U.S. Labor Leader Seeks Union Support in Mexico

Por Sam Dillon The New York Times , 23 de enero de 1998

John J. Sweeney, president of the A.F.L.-C.I.O., began a two-day trip to Mexico today that he said was aimed at encouraging Mexican and American unions to help each other in cross-border organizing drives and to find other ‘’practical ways to work together.’’


When the North American Free Trade Agreement, or Nafta, was being negotiated in the early 1990’s, the A.F.L.-C.I.O. reached out to the confederation, seeking to form an alliance that would give the labor movements of both countries more bargaining leverage. But the confederation refused to cooperate with the A.F.L.-C.I.O. because of its unconditional support for the Mexican Government’s position on Nafta, said Luis Manuel Guaida, a Mexican labor lawyer who is a consultant to the American Chamber of Commerce.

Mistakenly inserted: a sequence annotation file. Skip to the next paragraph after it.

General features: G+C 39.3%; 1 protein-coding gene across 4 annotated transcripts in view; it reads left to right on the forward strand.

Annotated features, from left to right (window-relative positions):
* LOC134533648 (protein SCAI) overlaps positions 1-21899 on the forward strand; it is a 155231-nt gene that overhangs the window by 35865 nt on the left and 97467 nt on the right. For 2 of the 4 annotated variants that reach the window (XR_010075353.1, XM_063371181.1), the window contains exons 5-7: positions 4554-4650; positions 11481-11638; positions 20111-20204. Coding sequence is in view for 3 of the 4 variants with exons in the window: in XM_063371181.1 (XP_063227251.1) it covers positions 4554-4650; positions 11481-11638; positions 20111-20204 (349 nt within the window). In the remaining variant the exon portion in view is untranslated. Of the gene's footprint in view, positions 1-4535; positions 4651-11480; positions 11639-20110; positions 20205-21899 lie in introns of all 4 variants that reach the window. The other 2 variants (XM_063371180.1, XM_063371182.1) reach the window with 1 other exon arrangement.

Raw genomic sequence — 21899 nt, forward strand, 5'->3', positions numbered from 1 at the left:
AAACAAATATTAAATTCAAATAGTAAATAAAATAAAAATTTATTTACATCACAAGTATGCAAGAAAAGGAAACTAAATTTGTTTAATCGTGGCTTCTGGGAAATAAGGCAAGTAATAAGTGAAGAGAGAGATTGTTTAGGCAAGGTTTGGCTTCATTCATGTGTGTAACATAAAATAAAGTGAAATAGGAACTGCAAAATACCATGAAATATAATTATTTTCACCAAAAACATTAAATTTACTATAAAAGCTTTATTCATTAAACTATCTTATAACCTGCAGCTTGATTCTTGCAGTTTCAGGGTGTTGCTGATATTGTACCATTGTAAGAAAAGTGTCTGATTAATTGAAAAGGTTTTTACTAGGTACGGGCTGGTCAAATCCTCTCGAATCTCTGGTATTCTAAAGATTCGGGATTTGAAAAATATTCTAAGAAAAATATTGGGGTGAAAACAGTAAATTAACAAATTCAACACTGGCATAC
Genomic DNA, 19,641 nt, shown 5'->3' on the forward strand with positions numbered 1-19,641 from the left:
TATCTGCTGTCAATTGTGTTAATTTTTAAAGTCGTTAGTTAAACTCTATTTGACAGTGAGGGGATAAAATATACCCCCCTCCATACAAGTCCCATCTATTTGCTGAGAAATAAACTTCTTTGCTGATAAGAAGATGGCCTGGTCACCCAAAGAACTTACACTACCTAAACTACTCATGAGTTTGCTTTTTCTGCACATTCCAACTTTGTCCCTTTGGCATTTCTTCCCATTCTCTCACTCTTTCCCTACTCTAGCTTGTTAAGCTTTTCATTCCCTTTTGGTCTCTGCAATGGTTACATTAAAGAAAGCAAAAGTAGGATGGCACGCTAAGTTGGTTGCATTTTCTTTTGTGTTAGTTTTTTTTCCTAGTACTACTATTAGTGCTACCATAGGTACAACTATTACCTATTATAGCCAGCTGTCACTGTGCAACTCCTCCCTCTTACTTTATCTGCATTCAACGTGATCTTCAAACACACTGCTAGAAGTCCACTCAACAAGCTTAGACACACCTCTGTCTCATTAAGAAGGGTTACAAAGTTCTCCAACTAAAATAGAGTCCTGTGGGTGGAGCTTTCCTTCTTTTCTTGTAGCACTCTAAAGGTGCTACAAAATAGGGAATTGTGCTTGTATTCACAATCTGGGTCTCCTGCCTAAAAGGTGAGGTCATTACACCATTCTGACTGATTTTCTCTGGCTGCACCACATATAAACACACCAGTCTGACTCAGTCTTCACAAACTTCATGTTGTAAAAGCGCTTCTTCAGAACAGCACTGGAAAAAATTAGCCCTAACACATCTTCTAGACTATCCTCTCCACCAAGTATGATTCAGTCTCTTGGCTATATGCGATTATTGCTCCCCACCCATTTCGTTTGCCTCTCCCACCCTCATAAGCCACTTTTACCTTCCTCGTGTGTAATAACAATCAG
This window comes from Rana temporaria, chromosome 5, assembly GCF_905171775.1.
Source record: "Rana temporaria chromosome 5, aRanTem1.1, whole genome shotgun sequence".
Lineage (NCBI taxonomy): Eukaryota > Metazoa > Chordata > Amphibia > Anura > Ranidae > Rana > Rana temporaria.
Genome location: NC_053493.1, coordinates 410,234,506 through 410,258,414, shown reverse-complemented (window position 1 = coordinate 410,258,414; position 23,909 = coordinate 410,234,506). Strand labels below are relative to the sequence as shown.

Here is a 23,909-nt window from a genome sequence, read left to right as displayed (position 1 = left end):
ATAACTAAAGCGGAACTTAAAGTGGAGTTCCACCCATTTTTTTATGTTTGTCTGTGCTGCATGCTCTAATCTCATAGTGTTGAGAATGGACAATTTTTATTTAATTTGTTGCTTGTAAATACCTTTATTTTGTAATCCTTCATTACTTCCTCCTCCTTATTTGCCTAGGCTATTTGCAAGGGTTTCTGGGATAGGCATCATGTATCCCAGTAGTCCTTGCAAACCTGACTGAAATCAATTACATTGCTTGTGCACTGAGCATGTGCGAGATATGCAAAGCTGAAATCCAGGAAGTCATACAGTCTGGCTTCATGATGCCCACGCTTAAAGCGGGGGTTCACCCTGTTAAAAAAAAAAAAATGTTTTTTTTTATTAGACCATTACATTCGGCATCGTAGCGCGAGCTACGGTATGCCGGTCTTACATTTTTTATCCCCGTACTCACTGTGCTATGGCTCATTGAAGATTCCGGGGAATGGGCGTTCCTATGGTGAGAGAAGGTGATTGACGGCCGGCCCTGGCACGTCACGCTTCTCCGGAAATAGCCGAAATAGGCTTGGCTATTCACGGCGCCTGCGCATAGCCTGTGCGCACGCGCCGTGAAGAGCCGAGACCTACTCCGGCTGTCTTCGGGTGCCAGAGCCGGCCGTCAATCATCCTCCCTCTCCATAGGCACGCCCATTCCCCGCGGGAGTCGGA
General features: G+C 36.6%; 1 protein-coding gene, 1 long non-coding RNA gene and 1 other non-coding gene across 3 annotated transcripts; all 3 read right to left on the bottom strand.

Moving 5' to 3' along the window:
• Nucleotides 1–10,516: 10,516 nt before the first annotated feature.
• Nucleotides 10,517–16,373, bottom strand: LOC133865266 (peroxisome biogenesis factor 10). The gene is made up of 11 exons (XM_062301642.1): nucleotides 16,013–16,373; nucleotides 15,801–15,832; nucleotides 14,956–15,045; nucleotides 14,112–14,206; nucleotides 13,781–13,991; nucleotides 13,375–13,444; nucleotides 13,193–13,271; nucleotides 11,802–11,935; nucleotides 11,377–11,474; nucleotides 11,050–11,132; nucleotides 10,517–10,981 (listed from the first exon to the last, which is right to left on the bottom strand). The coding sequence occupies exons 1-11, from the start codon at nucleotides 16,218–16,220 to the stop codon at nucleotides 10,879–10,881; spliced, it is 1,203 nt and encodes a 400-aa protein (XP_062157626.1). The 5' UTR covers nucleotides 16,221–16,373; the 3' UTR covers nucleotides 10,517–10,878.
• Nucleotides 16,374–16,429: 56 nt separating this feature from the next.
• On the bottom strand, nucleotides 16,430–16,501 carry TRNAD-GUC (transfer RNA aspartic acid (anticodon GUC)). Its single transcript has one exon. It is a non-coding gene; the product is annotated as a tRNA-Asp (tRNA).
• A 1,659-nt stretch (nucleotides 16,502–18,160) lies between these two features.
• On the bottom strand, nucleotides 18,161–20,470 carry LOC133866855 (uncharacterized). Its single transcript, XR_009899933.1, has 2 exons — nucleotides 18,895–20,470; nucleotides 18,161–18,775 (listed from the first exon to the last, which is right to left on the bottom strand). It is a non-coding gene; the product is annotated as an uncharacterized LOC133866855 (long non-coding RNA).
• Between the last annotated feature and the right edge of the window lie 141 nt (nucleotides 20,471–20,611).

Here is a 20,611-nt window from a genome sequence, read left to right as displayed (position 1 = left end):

Since the passage of Nafta and Mr. Sweeney’s election to the A.F.L.-C.I.O. presidency in October 1995, the American federation has decided to reach out to smaller and more militant Mexican unions that for years have been persecuted here but are growing fast.

‘’Now Sweeney is seeking ties with independent unions, and that’s very significant,’’ Mr. Guaida said. ‘’This should set off alarm bells at the C.T.M. that they better wake up.’’